Comparative culture

Silk Road



Travel and transportation




Yoked winged horses. Fifth to fourth century BCE. Terracotta. (Tarquinia, Etruria).


The galloping horse. Latter Han Bronze. (Gansu Provincial Meseum, Lanzhou).

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Marcus Aurelius on his parade chariot. (Musei Capitolini, Rome).


The First Emperor’s light chariot. Bronze model about half life size, excavated near the emperor’s mausoleum.

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A traveling coach. Relief found in the wall of a church in Carinthia, Austria.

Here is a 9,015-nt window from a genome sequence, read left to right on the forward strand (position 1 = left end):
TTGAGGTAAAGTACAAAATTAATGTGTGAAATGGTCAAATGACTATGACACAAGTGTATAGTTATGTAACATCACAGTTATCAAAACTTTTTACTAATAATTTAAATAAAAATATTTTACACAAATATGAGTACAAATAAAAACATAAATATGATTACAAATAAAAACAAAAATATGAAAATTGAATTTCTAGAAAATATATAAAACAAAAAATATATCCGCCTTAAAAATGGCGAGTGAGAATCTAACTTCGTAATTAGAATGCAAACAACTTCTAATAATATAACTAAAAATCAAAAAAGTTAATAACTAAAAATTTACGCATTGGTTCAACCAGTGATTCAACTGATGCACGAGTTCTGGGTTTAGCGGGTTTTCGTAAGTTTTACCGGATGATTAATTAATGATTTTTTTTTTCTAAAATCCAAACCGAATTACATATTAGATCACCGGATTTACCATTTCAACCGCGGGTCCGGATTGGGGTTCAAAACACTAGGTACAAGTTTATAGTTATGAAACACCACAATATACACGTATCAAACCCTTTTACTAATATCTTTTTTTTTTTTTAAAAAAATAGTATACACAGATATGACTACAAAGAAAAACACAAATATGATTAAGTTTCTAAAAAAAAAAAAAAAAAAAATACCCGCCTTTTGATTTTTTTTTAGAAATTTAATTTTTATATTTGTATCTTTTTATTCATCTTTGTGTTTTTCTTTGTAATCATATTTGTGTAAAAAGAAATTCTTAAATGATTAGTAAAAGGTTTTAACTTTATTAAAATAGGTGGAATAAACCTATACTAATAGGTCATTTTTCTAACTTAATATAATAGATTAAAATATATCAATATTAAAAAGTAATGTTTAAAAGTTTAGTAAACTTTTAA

Bronze model of the First Emperor’s traveling carriage.

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Second century tomb relief in Gaul showing an ox cart.


Clay model of an ox wagon. Latter Han, Yangzishan, Chengdu, Sichuan.

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Tomb painting from Ostia showing a river boat being loaded with grain to be shipped upstream to Rome.


Clay model of a river boat for grain transportation, with a crew of six. Burial item in Guangzhou, Guangdong.

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The Iron Gate gorge that impeded traffic on the Danube. When Trajan invaded Dacia in 101, he cut a canal that made navigation safe.



A spillway of the Lingqu, a canal built by the First Emperor around 215 BCE. Still in use, it links the River Xiang and River Lim thus connecting two drainage systems and creating a navigable network covering central and southern China.